An Afternoon in Old Canton…

Ornate roof of the Chen Clan Academy.

Ornate roof of the Chen Clan Academy.

Most visitors to Guangzhou today don’t come for the history, heritage or architecture.  They come for business, trade, industry, commerce.  History, heritage and architecture are the last things on their mind.  Which is perfectly in keeping, ironically, with Guangzhou’s heritage as THE premiere centre of trade in China, both then and now; but is such a pity – for today’s Guangzhou is rich in heritage: vernacular, commercial heritage of course, but heritage all the same.

Outside of Shameen Island, the Old Town of Canton is a sight to explore, whatwith its hundreds of winding streets flanked by traditional Chinese shophouses found all over Southeast Asia where there is a strong Chinese diaspora. The vernacular architectural form itself originated here, in Canton and in the city of Amoy (Xiamen), where many Chinese came from.

Like in Shanghai, there is a Bund here, though it is somewhat lesser known.  Extending East from Shameen Island, the Canton Bund still preserves some astounding specimens of European commercial architecture from the days when Canton was a treaty port.  Much further East stands another trace of its European past – the glorious, Baroque Cathedral of the Sacred Heart, erected by the French in 1863.

Finally, at the edge of the old town sits one of Canton’s most important pieces of Chinese traditional architecture – the Chan Clan Academy and Temple. This is a mind-bogglingly surreal agglomeration of traditional Chinese legends and iconography.  The design of the structure forms the basis for the of thousands of Chinese temples in Southeast Asia; except the design here is much more opulent, ornate and ostentatious.

The temple was built in 1894 by returning Chinese-American emigres, who raised money from 72 different Chan families in the city to build a communal temple for the worship of their common ancestors of the same surname. The temple also incorporated within it, a place for their younger clansmen to gather and study for the Imperial Examinations.

This heritage walk has three parts.  The first starts off along the Canton Bund, with its many nameless relics to Canton’s commercial, European past.

The second takes in the streets of Canton’s Old Town – beginning at the Sacré-Cœur Cathedral, passing through the Thirteen Factories area to the famous Shangxiajiu Street (上下九街), which is today restored and transformed into a pedestrianised shopping street.  Along the way, one also finds instances of Xiguan Architecture (西關) – an entirely indigeneous architectural form that emerged here in Canton and combined the best of European and Chinese styles.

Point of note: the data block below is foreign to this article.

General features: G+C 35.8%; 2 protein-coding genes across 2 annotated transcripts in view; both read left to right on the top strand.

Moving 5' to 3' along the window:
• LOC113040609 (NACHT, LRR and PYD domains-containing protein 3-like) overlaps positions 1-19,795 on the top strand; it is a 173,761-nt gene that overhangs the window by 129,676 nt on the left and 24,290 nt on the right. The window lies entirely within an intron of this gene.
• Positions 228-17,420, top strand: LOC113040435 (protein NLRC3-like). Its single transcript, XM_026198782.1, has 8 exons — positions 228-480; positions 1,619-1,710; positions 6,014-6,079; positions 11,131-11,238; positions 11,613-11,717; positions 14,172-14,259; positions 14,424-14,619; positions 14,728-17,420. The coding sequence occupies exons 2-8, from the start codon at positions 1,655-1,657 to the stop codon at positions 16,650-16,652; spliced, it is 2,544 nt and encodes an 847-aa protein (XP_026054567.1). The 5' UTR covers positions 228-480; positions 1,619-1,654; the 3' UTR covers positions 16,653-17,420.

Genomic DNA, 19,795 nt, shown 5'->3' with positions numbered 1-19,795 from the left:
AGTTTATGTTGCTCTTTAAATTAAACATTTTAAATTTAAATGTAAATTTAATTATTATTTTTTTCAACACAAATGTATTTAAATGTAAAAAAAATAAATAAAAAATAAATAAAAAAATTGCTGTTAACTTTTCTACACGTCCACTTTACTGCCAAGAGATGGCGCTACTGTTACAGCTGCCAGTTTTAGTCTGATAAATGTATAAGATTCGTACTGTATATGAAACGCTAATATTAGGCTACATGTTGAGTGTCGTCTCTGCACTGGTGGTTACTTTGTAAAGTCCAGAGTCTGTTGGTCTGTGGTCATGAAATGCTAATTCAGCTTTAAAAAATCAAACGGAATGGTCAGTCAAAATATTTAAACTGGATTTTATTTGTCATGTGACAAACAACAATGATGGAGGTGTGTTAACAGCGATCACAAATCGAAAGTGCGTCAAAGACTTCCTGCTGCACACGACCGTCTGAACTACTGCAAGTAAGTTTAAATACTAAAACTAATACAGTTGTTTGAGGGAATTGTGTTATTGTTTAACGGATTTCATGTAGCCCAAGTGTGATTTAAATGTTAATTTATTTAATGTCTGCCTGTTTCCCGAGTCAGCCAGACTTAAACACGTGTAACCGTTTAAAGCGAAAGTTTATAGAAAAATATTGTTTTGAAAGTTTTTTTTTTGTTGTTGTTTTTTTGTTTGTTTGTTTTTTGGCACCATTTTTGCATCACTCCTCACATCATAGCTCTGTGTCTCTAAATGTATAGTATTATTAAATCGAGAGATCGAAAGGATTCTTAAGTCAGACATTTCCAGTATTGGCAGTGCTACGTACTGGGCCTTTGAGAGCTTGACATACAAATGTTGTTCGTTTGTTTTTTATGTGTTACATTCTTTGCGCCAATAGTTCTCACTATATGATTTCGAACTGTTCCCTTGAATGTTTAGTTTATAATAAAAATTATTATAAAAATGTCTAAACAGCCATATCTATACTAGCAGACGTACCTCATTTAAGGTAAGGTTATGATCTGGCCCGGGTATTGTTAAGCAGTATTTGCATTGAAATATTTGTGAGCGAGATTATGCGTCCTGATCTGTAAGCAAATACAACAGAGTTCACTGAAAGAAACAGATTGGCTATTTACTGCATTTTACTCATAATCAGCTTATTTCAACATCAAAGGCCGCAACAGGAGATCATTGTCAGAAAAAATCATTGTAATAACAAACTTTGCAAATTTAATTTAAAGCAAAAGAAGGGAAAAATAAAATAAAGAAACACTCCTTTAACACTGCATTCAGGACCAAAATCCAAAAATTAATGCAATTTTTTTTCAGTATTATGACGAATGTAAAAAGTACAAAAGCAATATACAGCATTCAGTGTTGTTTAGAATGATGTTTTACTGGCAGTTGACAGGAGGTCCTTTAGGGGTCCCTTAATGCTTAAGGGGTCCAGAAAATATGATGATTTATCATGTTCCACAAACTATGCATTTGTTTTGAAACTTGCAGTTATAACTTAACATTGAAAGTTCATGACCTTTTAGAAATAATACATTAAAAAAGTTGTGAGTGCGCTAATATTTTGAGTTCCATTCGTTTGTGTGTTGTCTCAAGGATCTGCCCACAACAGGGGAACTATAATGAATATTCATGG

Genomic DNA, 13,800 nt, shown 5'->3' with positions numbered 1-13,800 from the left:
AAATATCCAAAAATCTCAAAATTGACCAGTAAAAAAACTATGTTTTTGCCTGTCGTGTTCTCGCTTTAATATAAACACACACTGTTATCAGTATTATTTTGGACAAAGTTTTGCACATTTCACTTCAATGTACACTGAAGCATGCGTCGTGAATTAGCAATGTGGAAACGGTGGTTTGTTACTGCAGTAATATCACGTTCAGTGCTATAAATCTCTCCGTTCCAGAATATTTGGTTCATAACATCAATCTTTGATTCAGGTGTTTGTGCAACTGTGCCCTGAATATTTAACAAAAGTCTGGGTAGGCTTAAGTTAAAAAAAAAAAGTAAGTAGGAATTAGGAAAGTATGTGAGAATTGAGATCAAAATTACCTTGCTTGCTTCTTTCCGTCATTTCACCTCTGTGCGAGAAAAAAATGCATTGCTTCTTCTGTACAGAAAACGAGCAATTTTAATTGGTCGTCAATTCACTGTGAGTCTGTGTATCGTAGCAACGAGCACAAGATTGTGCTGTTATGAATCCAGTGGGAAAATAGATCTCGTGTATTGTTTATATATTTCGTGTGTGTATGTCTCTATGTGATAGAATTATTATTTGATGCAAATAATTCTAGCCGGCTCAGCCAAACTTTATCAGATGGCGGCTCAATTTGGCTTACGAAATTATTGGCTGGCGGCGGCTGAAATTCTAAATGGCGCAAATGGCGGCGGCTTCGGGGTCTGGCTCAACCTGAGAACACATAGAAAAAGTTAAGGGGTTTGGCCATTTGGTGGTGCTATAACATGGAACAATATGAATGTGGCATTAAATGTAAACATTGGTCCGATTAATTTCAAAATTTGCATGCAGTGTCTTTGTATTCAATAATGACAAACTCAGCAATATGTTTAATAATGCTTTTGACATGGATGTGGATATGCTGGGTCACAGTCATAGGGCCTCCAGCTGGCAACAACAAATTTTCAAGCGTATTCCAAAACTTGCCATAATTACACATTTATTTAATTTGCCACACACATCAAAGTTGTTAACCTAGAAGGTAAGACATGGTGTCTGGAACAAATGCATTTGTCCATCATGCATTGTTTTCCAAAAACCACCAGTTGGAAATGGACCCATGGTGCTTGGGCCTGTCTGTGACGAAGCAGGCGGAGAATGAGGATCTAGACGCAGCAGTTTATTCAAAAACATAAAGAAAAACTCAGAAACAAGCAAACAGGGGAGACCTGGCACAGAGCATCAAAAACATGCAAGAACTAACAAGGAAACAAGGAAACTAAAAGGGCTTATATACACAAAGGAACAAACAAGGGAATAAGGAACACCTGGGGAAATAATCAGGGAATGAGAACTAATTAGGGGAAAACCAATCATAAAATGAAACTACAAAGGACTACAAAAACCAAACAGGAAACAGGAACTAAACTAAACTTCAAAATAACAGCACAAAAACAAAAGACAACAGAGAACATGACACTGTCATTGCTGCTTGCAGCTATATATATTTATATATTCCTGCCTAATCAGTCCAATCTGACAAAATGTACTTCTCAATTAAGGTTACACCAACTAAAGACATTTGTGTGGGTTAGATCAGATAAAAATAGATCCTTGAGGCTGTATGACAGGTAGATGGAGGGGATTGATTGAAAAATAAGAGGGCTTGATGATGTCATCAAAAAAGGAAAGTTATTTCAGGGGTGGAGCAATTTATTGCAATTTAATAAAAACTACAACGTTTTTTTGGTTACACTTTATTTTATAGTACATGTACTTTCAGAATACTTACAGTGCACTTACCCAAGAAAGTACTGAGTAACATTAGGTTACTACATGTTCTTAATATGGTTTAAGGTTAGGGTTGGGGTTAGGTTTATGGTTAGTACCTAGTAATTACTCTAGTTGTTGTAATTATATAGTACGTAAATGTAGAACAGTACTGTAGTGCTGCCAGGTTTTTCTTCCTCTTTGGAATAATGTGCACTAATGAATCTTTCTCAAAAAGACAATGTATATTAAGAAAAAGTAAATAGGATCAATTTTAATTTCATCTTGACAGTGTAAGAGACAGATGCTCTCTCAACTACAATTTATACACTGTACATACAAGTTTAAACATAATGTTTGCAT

Finally, we stop off at the Chan Clan Academy and Temple to admire a proliferation of gods, goddesses, demons and magical creatures; all of which remind us of a time when Canton was one of the greatest seaport in the East.

(Incidentally, I too, am of the Chan clan… though not from Canton but from Fuzhou, another of the original treaty ports in China).

Part I – The Canton Bund (廣州外灘)

The Canton Custom House (1914) - the foremost landmark on the Bund.

The Canton Custom House (1914) – the foremost landmark on the Bund.

An unidentified building next door.

An unidentified building next door.

Another unidentified former commercial building.

Another unidentified former commercial building.

More buildings along the bund.

More buildings along the bund.

The Art Deco Old Canton Cinema.

The Art Deco Old Canton Cinema.

View of the Esplanade, along the Pearl River.

View of the Esplanade, along the Pearl River.

Sun Yat Sen Memorial Hospital

Sun Yat Sen Memorial Hospital

The Oi Kwan Hotel (愛羣大酒店) was built in 1934 by a Chinese mogul.

The Oi Kwan Hotel (愛羣大酒店) was built in 1934 by a Chinese mogul.

Close-up of the art deco detailing on the Oi Kwan Hotel.

Close-up of the art deco detailing on the Oi Kwan Hotel.